As illustrated in Figure 4, the solution algorithm determines the optimal values for the three decision variables through the periods, and, proposes the optimal timing to begin the sales season ( k = 31 ). Compare this feature with the prescription of the optimal time to end the free distribution phase in Example 1, Section 1.

7.4. Positive Network Effects on Demand

Example 5.
Demand for certain innovative products is built-up as time goes by through the word-of-mouth effect (see [6,7]). In our model, this network effect, like other externalities is embedded in the demand function via time-dependent functionals. Unlike previous examples, in Example 5, we consider a time-dependent price cap, based on the Bass diffusion model for new-product-adaption: κ k = 100 exp ( 0.2 k ) / 1 + 10 exp ( 0.2 k ) 2 . Initially, the price cap is increasing with time, reflecting the customers’ gradually increasing willingness to purchase as time goes by (hence a decreasing sensitivity to prices). Again, we use a simple Cobb–Douglas function for the demand mean functional: μ k ( r , k ) = 10000 r 4 0.01 k . σ k ( r k ) = 0.5 μ k ( r k ) + 100 r k 3 , α = 0.9 , n = 80 , γ = 0.01 , c m k = 2 0.01 k , s k = 0.3 , b k = 0.5 .
The shape of the demand results in Figure 5 are consistent with typical shapes obtained by sales diffusion models. In addition to yielding optimal pricing strategies for the supply channel members at different times, the solution algorithm provides the optimal timing for a change in the supply regime. In the first phase, from period 1 until period 66, the retailer (newsvendor) is better off by under-supplying the market ( q ^ k < D ¯ k ); while from period 67, a strategy of over-supplying is found to be optimal.

8. Concluding Remarks

In this paper, we considered a decentralized supply chain composed of a manufacturer and a retailer within a bilevel (Stackelberg) structure. The manufacturer is the (global) leader and the retailer is the follower. The supply chain is to address an uncertain demand within a discretized time horizon. The two agents must strategically solve their respective optimization problems over the entire span of all periods. That is, the final solution algorithm is to give decision variables that are optimizers of the aggregate expected profit over n periods. The ensuing Nash–Stackelberg equilibria, thus, becomes highly interdependent in time. This nestedness has been a challenge in solving Nash–Stackelberg equilibrium problems in a multi-periodic setting within supply chain contracts. Static single-periodic versions of the problem have been solved in the literature. Although mathematically convenient, such reduced static models may turn out to be myopic as they do not cover the after-effects of current pricing on future demand.
In Theorem 1, we introduce a decoupling algorithm that breaks this nestedness and solves the ensuing three interdependent n-dimensional equilibria problems to three sequences of n single-variable equations. In doing so, we prove the existence of a Nash–Stackelberg for a general bilevel optimization problem for the two suppliers in the contract. Next, in the appendices, we show that many supply channel contracts, such as revenue-sharing and buyback contracts indeed produce the same general equilibrium problem structure and hence can be decoupled by our proposed algorithm.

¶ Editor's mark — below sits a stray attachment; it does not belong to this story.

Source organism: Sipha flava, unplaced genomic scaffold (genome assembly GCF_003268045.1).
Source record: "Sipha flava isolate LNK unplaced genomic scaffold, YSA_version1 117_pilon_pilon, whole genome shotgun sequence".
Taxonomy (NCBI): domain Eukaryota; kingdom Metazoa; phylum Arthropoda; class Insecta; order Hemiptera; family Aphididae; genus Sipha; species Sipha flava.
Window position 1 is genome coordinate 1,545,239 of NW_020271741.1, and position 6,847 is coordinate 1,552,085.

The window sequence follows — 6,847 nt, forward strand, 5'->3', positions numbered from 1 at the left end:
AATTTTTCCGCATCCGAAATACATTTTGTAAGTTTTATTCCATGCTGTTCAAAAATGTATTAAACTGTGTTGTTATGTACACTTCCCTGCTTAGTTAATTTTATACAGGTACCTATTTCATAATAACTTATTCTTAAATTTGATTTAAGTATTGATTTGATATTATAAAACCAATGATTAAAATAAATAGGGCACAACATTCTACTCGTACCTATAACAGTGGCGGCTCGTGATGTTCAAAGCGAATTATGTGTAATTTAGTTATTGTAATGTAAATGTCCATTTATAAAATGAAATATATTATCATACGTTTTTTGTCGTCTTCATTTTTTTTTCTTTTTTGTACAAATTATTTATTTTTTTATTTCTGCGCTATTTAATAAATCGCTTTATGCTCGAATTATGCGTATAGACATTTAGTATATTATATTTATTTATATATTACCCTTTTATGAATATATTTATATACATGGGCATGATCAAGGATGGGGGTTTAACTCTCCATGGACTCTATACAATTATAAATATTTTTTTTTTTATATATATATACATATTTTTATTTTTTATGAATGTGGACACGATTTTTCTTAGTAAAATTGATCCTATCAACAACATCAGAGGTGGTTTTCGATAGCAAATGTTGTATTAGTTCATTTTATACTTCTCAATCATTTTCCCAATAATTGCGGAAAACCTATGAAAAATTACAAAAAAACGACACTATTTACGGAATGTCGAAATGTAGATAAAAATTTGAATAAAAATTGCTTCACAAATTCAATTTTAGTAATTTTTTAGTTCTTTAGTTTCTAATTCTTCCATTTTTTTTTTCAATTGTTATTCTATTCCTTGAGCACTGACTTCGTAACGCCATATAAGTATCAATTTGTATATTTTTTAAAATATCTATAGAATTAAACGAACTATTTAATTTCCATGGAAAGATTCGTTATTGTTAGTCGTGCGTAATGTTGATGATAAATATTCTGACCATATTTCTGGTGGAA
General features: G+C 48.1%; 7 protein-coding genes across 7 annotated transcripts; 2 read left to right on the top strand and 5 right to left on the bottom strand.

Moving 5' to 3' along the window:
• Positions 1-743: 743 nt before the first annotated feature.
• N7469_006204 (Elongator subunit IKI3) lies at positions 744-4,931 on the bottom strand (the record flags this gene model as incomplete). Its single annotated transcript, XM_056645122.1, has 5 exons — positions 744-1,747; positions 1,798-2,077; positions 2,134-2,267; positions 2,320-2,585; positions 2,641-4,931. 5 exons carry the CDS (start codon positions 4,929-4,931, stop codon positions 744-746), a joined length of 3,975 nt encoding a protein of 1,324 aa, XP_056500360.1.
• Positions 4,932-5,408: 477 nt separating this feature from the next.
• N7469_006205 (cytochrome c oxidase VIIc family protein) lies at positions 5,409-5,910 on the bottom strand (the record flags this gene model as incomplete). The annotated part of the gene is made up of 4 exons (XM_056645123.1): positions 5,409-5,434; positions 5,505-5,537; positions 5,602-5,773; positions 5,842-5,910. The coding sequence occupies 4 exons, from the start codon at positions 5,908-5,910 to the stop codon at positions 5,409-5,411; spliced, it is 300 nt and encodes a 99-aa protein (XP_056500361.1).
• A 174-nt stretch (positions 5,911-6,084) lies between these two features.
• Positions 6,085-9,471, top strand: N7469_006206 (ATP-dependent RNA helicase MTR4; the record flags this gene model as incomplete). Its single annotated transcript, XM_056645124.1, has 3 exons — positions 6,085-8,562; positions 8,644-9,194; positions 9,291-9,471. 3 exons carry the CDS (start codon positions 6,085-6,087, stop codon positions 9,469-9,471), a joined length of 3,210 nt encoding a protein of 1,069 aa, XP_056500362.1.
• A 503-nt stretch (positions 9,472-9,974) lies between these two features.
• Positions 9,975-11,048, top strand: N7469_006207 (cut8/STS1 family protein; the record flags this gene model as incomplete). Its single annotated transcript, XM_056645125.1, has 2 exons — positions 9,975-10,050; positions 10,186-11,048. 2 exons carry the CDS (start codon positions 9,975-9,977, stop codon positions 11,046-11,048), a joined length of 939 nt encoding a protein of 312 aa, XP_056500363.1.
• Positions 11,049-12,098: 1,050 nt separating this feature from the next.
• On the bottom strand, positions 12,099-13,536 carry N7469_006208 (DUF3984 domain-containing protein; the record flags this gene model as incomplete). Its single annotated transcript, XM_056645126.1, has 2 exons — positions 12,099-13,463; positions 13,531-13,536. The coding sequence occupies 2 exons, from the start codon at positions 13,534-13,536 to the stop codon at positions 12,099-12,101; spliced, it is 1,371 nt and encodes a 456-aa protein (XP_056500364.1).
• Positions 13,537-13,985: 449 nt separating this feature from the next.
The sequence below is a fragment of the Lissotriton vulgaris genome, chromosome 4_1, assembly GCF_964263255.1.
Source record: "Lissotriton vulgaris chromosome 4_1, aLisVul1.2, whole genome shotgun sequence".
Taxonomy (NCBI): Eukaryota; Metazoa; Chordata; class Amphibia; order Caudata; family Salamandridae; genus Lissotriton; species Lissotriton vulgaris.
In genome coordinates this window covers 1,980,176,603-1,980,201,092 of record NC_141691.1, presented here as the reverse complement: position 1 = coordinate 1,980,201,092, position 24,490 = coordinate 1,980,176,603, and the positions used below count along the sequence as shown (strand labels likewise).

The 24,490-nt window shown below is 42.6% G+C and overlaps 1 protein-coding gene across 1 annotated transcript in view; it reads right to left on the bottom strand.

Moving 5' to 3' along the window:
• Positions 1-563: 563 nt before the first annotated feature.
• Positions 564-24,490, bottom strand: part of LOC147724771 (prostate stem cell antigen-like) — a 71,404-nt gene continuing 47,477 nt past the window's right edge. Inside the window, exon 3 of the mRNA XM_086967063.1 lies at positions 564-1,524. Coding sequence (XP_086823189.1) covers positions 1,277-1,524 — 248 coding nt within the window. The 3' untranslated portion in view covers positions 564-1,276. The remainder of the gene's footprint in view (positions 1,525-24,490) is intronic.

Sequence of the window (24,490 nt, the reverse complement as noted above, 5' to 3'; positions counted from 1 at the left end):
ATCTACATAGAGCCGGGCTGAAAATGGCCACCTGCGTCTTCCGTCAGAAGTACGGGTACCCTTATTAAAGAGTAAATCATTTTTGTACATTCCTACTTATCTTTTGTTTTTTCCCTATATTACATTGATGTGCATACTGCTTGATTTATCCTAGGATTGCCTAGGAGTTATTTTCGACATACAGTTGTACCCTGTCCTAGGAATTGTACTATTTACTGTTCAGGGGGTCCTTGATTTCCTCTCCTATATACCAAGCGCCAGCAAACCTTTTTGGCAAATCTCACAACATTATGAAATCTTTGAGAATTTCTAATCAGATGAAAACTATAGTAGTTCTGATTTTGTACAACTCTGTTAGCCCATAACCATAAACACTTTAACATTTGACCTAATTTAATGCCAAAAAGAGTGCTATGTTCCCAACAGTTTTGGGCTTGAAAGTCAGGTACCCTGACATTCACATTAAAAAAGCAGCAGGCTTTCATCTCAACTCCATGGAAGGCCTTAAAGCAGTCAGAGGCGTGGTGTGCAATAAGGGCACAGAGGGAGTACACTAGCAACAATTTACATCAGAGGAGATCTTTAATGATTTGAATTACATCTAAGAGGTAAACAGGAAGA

To include strategic customers’ behavior in our model, we implemented a memory-based demand structure. For example, the potential buyers may have become anchored to the past prices and their decision to purchase a product may, to various degrees, be affected by the history of pricing. Such behavioral features are embedded in the model through the introduction of memory functions.
To demonstrate how such Nash–Stackelberg equilibria can be obtained by the recursive algorithm outlined in Theorem 1 and its corollary, we provided numerical solutions to a variety of special cases. Note, however, that our framework is not limited to such special cases. The numerical illustrations raise questions of interest for future research.
In the numerical section, we demonstrated an interesting link to marketing. Under certain conditions, an optimal strategy is to give away products in a pre-sales period. This stimulates demand, and the parties benefit from increased demand in the remaining time periods. Many high-tech products such as mobile phones and computers have a very short lifespan. Our paper, hence, offers a new framework where the optimality of sales strategies for such products can be discussed and analyzed. An example based on the Bass diffusion model for demand is given in Section 7.4.
The parameters and functional structures that we have used to illustrate the scope of applicability of the solution procedures are merely speculative. To take full advantage of the model, one should try to vary scaling factors and functional forms in a systematic way, for example, through the use of data obtained from empirical studies. Exploring the potential of our modeling approach is a topic for future research.

Author Contributions

Conceptualization, R.A.G., L.K.S. and J.U.; methodology, R.A.G., L.K.S. and J.U.; software, R.A.G.; validation, R.A.G., L.K.S. and J.U.; formal analysis, R.A.G., L.K.S. and J.U.; investigation, R.A.G., L.K.S. and J.U.; resources, R.A.G.; data curation, R.A.G.; writing—original draft preparation, R.A.G.; writing—review and editing, R.A.G.; visualization, R.A.G.; supervision, L.K.S. and J.U.; project administration, R.A.G., L.K.S. and J.U.; funding acquisition, L.K.S. and J.U. All authors have read and agreed to the published version of the manuscript.


This research received no external funding.

Institutional Review Board Statement

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Informed Consent Statement

Not applicable.

Data Availability Statement

Not applicable.